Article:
July 21, 2010
Veteran marketing executive Madelyn Hammond, President of Madelyn Hammond & Associates, and Emily Lynch, West Coast Coordinator for shoe designer Christian Louboutin, recently accompanied GF staff on a site visit to Peru to witness the impact of microfinance. Once acquaintances, and now lifelong friends, both are dedicated supporters of the Grameen Foundation.
Six people who didn’t really know each other went to the Amazon to see Grameen Foundation and their local partners in action. Four days later we were friends for life and would never look at the world the same way again. This special expedition to Pucallpa, Peru was a combination of divine intervention and supreme coincidence.
Almost a year ago, the world famous shoe designer, Christian Louboutin, was given a list of ten charities for him to review and then select one to really get involved with. Without knowing a lot about Grameen, the idea of microfinance appealed to him and that these loans were primarily made to women made it even more perfect. Emily Lynch, who is the West Coast Coordinator for Christian Louboutin, and responsible for overseeing their Charity associations in the U.S., was charged with spearheading the project. She knew to really get Christian involved would require first-hand knowledge of how a “charitable gift becomes a loan” and actually meet the “borrowers”.
I’m a marketing executive and was already somewhat familiar with Grameen through Yeardley Smith, (the voice of Lisa Simpson), who was a former client. Yeardley’s two trips to Haiti really inspired and made me want to experience a Grameen trip on my own.
We were expertly guided (and educated!) through various towns in Peru by several Grameen and Prisma (their local microfinance partner) associates. Alberto Solano (Grameen’s Regional CEO), Mary Irvine (Grameen’s Regional Director of Development), Diego Fernandez Concha (Director, Prisma), and Lori Ospina (Grameen’s Program Assistant).
Here is our Story: Ten Things Emily and Mad Learned on our Trip to the Amazon
1. …are resourceful. There is a misconception that poor means lazy. What poor is…is a lack of opportunity. The women we met all have 4 or 5 jobs depending on weather, time of year, crops or children.
2. …are resilient. The women had an attitude of “whatever needs to be done will be done”. We saw an incredible work ethic coupled with practicality and strong survival undertones.
3. …just like other women. The mothers want the same things all mothers want—healthy, educated, successful children. We saw women who were “Avon saleswomen” [the equivalent of?]and took pride in their appearance although they were dirt poor. All the women had the same hopes and dreams we all share.
4. …were excellent hosts. The whole group showed up unannounced and we were immediately welcomed into their homes. They all apologized “for the poverty”. We were offered beer and fruit. As we left they thanked us for not forgetting them.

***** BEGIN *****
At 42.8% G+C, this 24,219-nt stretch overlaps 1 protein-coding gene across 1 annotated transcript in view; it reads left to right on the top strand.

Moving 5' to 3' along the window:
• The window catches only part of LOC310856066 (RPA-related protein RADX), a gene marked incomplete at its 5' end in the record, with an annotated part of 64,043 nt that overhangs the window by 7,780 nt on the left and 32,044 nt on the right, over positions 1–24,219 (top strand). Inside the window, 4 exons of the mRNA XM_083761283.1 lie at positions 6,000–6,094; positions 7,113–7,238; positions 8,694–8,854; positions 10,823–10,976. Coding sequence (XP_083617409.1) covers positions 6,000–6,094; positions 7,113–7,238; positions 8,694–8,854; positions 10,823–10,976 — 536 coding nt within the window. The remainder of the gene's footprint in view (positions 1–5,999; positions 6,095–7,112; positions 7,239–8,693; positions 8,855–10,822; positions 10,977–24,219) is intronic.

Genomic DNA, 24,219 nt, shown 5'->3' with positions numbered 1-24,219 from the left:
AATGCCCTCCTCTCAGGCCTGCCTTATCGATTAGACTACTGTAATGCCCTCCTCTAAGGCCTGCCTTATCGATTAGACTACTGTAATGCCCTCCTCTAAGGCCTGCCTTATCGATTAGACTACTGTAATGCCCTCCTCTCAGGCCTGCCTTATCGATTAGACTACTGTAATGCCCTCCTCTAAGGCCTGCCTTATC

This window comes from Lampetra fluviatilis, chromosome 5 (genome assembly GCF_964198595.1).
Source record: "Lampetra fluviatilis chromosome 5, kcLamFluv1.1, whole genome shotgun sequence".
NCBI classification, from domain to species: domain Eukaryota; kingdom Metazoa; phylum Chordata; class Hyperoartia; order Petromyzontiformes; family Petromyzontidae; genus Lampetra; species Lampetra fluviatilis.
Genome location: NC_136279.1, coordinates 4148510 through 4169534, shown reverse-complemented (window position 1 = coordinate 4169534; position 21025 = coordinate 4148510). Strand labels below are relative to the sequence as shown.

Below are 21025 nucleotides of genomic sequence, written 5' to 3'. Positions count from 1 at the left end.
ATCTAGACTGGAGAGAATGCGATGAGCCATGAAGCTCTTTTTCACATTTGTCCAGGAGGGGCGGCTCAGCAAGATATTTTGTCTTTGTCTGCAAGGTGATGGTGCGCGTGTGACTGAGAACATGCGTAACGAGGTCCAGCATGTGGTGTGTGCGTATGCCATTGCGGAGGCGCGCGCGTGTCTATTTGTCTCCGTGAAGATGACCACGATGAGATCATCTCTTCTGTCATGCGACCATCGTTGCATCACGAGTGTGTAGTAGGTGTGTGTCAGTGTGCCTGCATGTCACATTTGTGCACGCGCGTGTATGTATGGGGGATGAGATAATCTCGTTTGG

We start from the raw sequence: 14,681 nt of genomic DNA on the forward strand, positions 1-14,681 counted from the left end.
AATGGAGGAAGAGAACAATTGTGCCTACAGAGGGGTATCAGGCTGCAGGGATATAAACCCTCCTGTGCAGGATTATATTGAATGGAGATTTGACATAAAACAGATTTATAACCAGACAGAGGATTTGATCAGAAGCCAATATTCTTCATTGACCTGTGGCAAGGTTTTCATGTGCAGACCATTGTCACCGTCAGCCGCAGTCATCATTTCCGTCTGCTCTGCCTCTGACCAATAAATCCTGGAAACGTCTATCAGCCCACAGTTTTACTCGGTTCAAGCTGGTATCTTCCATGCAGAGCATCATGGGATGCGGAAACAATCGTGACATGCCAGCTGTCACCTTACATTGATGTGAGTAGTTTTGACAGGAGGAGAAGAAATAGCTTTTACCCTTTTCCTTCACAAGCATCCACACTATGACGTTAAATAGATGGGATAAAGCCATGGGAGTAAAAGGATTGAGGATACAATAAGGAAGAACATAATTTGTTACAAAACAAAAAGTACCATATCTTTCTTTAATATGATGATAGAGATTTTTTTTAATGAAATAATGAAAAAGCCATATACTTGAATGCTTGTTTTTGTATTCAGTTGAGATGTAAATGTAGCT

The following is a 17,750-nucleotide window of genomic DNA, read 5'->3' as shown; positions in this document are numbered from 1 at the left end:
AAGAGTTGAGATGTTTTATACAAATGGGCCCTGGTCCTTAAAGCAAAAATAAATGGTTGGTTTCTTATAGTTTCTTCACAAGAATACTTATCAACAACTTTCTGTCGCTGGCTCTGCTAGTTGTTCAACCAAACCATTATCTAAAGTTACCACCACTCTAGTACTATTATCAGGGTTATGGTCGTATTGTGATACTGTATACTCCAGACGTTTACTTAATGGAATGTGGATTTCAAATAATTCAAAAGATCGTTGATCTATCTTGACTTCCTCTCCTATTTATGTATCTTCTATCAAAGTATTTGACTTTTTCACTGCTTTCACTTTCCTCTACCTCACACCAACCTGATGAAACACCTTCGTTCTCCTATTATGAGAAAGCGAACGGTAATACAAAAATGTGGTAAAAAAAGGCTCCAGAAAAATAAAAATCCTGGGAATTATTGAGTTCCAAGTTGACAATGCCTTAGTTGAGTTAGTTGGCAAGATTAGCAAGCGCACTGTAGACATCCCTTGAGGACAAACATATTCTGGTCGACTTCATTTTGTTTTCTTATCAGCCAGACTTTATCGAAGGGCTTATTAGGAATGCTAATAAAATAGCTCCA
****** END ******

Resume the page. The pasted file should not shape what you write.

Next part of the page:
5. …love entertainment. Although there were no bathrooms with plumbing, some had satellite dishes. We saw some playing bingo. We heard music. We talked about Oprah, the movie, Twilight and the Simpsons.
6. …are committed to a better life for their children. We attended a “health meeting” and one grandmother walked three days to get there. Another woman was carrying a machete which she needed to cut her way through the jungle.
7. …have a strong sense of community. They share although they have so little. Those that have a television invite neighbors over to their tiny rooms to watch. When the women have their group meetings, they bring food and crops. If not for the “loan meeting”, these women wouldn’t have the opportunity for this kind of friendship.
8. …their kids are kids….They play in the street and run around like any kid on any street. Except they have no toys, no computer games, no sporting equipment. But they laugh and you can see their imaginations at work.
9. …are incredibly proud to pay back their loans. The women pay the loans up front and the men sit in the back of the room. When we asked them to stand and tell us what they did for a living, their voices were strong and determined and filled with hope and strength.
10. …are beautiful inside and out. The women have a spirit which reflected their sense of newfound purpose. Their stories moved us, inspired us and made us even more determined to help in whatever ways we can.
Stay tuned to further updates of how Christian Louboutin is planning to help the Grameen Foundation. The details are still being worked out, but it is incredibly exciting and will help many of the “poorest of the poor”.